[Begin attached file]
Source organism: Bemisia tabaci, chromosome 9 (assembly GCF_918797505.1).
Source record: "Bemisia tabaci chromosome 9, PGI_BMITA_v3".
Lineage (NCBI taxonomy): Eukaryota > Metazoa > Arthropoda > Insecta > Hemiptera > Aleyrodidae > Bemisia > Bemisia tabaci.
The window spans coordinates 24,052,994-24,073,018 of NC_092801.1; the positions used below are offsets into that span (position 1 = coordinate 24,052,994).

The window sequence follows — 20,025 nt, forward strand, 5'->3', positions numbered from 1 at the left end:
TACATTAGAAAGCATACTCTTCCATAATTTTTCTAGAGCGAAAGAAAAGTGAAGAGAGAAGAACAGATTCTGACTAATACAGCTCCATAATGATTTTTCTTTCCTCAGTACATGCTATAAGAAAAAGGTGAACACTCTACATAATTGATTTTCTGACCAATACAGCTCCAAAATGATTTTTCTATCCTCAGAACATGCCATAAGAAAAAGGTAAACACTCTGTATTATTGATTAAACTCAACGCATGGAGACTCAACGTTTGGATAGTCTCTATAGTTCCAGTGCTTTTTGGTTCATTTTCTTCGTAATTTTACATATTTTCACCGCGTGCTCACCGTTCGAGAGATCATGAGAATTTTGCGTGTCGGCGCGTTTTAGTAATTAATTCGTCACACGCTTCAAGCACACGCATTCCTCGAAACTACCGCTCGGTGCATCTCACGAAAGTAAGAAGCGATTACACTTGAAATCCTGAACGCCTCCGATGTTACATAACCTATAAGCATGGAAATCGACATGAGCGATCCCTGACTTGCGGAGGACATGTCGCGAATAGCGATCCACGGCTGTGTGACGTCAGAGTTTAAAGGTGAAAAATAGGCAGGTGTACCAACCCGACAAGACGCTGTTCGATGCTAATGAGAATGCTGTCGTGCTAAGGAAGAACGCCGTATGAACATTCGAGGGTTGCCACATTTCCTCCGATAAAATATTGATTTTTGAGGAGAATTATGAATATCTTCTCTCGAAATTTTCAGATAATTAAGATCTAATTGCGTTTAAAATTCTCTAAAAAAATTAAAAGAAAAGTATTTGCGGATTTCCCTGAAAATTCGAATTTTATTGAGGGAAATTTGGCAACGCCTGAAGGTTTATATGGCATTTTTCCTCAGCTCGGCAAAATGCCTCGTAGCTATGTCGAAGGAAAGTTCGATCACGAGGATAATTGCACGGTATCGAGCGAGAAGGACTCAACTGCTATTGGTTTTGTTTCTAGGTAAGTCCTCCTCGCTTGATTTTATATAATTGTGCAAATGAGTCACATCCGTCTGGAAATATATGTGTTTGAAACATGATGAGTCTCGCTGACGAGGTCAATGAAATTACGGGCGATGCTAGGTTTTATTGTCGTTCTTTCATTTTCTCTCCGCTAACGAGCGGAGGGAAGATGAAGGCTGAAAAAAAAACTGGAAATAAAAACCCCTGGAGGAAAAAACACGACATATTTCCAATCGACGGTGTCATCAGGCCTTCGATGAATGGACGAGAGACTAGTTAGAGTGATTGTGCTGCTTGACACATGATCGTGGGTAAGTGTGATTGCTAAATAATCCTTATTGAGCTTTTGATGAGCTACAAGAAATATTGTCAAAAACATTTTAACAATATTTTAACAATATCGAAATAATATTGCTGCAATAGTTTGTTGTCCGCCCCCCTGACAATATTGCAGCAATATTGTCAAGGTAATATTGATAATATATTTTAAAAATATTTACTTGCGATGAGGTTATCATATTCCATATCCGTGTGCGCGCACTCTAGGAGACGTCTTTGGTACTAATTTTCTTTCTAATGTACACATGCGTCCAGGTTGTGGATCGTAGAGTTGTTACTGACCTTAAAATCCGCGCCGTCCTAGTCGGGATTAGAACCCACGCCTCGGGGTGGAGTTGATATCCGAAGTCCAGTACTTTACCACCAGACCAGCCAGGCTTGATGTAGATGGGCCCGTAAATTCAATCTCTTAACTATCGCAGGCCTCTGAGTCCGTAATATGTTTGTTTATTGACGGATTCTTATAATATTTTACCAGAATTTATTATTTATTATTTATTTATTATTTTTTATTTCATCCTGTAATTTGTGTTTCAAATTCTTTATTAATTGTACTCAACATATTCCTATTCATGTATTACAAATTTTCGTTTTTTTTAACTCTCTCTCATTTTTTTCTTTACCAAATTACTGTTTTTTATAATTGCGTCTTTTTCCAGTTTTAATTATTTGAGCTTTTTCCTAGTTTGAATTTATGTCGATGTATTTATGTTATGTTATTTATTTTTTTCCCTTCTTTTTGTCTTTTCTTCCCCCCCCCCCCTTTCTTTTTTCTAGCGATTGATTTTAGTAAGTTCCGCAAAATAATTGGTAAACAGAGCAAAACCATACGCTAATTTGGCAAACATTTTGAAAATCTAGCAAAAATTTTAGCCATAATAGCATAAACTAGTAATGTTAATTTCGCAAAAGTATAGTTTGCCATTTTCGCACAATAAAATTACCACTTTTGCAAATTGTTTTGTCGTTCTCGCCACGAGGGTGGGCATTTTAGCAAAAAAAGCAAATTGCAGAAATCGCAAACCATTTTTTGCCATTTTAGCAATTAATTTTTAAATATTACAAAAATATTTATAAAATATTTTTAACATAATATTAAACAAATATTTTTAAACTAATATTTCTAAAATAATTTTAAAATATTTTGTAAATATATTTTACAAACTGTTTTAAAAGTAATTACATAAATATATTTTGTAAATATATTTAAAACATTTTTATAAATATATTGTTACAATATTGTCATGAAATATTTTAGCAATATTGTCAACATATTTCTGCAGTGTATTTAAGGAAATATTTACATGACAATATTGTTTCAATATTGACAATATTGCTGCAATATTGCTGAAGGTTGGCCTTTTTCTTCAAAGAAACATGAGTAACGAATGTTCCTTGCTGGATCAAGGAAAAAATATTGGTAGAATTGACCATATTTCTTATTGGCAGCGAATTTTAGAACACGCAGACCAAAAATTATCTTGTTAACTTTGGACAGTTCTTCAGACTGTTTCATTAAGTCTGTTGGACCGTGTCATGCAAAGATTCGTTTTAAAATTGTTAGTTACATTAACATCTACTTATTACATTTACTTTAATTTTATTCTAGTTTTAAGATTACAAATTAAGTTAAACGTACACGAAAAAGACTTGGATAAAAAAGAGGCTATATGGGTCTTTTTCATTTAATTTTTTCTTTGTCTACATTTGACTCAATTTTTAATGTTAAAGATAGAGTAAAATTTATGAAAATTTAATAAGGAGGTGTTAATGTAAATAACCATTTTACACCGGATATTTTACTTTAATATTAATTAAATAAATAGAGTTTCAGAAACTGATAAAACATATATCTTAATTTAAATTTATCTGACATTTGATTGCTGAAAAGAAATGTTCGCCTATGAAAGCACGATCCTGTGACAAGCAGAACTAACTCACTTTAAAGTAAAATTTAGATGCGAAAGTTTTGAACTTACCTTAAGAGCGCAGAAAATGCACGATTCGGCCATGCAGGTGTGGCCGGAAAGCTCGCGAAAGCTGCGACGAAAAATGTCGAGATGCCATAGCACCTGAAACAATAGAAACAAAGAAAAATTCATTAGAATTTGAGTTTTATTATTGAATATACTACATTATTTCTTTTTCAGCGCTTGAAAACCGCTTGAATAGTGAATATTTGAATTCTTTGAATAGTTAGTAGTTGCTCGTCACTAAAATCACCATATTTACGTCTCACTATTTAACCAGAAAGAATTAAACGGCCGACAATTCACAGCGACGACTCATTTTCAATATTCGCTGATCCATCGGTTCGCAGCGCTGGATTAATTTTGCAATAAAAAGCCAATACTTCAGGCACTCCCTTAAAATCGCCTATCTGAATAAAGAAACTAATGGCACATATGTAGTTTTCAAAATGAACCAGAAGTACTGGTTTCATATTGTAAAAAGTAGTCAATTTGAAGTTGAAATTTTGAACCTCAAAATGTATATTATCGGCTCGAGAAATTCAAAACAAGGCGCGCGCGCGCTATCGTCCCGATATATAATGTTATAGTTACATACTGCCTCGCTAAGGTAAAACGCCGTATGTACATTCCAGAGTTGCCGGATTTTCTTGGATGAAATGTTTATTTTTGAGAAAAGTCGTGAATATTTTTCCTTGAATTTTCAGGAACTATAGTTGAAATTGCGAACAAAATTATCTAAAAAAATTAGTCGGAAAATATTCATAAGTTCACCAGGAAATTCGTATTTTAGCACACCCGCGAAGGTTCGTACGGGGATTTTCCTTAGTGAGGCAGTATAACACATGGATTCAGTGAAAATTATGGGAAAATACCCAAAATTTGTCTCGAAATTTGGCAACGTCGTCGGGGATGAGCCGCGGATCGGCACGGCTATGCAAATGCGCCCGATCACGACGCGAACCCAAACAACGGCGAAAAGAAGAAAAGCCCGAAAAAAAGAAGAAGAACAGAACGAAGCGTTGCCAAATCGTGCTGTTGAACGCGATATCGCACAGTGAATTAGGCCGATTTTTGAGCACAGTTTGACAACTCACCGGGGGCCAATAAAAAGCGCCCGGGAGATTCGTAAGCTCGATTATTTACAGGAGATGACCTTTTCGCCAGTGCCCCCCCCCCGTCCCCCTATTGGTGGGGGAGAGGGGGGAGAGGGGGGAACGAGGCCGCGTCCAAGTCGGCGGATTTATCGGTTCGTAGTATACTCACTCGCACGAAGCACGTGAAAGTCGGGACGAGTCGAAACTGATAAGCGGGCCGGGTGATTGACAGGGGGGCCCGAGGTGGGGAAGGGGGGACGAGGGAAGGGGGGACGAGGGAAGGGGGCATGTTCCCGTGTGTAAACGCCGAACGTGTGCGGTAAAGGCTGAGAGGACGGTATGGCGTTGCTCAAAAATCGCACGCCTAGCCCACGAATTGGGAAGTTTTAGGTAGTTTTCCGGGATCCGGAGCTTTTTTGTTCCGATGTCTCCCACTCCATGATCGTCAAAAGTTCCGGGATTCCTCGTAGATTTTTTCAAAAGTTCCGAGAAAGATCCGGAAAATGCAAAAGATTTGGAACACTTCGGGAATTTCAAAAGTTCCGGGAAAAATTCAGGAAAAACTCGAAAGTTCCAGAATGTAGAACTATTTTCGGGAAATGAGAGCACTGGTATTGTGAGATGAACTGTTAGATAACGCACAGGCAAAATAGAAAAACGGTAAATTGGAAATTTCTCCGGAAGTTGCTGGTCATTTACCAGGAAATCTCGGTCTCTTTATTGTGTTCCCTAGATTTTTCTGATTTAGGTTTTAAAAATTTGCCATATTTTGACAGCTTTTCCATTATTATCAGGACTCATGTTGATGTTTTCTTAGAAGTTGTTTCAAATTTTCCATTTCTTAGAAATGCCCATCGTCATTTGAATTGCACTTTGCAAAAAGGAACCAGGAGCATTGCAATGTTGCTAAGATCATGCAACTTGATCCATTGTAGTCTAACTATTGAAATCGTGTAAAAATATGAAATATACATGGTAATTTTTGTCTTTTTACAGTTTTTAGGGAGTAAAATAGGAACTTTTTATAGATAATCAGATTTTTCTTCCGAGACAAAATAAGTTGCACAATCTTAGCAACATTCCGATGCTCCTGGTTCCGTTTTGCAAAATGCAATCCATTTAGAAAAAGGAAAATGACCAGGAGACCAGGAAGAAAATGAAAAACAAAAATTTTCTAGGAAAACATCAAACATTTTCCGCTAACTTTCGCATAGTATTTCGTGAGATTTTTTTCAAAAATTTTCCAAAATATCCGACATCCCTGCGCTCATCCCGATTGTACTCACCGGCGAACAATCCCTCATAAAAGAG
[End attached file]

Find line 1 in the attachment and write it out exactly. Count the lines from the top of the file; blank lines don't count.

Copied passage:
Source organism: Bemisia tabaci, chromosome 9 (assembly GCF_918797505.1).